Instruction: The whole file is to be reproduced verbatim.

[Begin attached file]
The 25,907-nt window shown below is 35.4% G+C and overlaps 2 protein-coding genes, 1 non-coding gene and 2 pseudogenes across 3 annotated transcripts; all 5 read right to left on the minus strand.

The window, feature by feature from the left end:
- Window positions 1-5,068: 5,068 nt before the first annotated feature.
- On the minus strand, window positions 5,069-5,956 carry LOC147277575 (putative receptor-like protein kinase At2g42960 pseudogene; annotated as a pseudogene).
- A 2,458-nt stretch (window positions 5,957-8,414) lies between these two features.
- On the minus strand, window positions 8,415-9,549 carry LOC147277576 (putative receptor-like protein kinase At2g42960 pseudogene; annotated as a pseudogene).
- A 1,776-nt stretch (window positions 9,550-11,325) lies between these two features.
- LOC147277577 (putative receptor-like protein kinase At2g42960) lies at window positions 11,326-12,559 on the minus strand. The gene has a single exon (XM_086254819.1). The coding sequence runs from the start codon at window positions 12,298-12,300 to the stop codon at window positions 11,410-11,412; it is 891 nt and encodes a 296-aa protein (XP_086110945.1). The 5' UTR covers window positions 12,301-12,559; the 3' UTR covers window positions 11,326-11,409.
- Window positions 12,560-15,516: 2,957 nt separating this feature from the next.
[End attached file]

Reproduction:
The 25,907-nt window shown below is 35.4% G+C and overlaps 2 protein-coding genes, 1 non-coding gene and 2 pseudogenes across 3 annotated transcripts; all 5 read right to left on the minus strand.

The window, feature by feature from the left end:
- Window positions 1-5,068: 5,068 nt before the first annotated feature.
- On the minus strand, window positions 5,069-5,956 carry LOC147277575 (putative receptor-like protein kinase At2g42960 pseudogene; annotated as a pseudogene).
- A 2,458-nt stretch (window positions 5,957-8,414) lies between these two features.
- On the minus strand, window positions 8,415-9,549 carry LOC147277576 (putative receptor-like protein kinase At2g42960 pseudogene; annotated as a pseudogene).
- A 1,776-nt stretch (window positions 9,550-11,325) lies between these two features.
- LOC147277577 (putative receptor-like protein kinase At2g42960) lies at window positions 11,326-12,559 on the minus strand. The gene has a single exon (XM_086254819.1). The coding sequence runs from the start codon at window positions 12,298-12,300 to the stop codon at window positions 11,410-11,412; it is 891 nt and encodes a 296-aa protein (XP_086110945.1). The 5' UTR covers window positions 12,301-12,559; the 3' UTR covers window positions 11,326-11,409.
- Window positions 12,560-15,516: 2,957 nt separating this feature from the next.